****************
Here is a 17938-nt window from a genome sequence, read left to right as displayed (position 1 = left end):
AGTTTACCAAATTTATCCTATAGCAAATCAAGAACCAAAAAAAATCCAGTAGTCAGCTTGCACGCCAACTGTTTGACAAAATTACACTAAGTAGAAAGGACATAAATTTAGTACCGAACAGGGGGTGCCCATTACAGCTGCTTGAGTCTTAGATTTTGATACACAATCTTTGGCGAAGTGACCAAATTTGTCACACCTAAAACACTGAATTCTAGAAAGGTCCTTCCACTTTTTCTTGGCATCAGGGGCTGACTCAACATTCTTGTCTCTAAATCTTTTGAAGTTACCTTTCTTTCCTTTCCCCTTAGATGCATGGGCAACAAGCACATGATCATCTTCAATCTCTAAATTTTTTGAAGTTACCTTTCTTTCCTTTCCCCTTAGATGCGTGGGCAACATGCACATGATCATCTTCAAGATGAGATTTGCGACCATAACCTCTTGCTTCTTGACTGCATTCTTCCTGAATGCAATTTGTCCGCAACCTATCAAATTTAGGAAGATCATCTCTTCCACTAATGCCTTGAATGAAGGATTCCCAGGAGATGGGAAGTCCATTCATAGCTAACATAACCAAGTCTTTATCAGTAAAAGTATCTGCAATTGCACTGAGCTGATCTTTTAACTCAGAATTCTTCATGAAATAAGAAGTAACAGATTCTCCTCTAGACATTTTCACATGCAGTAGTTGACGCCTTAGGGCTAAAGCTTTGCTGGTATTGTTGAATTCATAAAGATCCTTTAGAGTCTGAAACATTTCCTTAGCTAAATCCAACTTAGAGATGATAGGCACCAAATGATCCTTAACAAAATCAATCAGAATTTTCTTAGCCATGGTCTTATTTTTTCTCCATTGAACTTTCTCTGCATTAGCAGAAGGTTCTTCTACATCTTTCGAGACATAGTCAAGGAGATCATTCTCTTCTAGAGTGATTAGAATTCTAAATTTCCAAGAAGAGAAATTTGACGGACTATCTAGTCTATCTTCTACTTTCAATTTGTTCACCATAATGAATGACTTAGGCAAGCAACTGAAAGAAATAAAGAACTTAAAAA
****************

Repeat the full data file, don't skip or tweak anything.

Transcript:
Here is a 17938-nt window from a genome sequence, read left to right as displayed (position 1 = left end):
AGTTTACCAAATTTATCCTATAGCAAATCAAGAACCAAAAAAAATCCAGTAGTCAGCTTGCACGCCAACTGTTTGACAAAATTACACTAAGTAGAAAGGACATAAATTTAGTACCGAACAGGGGGTGCCCATTACAGCTGCTTGAGTCTTAGATTTTGATACACAATCTTTGGCGAAGTGACCAAATTTGTCACACCTAAAACACTGAATTCTAGAAAGGTCCTTCCACTTTTTCTTGGCATCAGGGGCTGACTCAACATTCTTGTCTCTAAATCTTTTGAAGTTACCTTTCTTTCCTTTCCCCTTAGATGCATGGGCAACAAGCACATGATCATCTTCAATCTCTAAATTTTTTGAAGTTACCTTTCTTTCCTTTCCCCTTAGATGCGTGGGCAACATGCACATGATCATCTTCAAGATGAGATTTGCGACCATAACCTCTTGCTTCTTGACTGCATTCTTCCTGAATGCAATTTGTCCGCAACCTATCAAATTTAGGAAGATCATCTCTTCCACTAATGCCTTGAATGAAGGATTCCCAGGAGATGGGAAGTCCATTCATAGCTAACATAACCAAGTCTTTATCAGTAAAAGTATCTGCAATTGCACTGAGCTGATCTTTTAACTCAGAATTCTTCATGAAATAAGAAGTAACAGATTCTCCTCTAGACATTTTCACATGCAGTAGTTGACGCCTTAGGGCTAAAGCTTTGCTGGTATTGTTGAATTCATAAAGATCCTTTAGAGTCTGAAACATTTCCTTAGCTAAATCCAACTTAGAGATGATAGGCACCAAATGATCCTTAACAAAATCAATCAGAATTTTCTTAGCCATGGTCTTATTTTTTCTCCATTGAACTTTCTCTGCATTAGCAGAAGGTTCTTCTACATCTTTCGAGACATAGTCAAGGAGATCATTCTCTTCTAGAGTGATTAGAATTCTAAATTTCCAAGAAGAGAAATTTGACGGACTATCTAGTCTATCTTCTACTTTCAATTTGTTCACCATAATGAATGACTTAGGCAAGCAACTGAAAGAAATAAAGAACTTAAAAA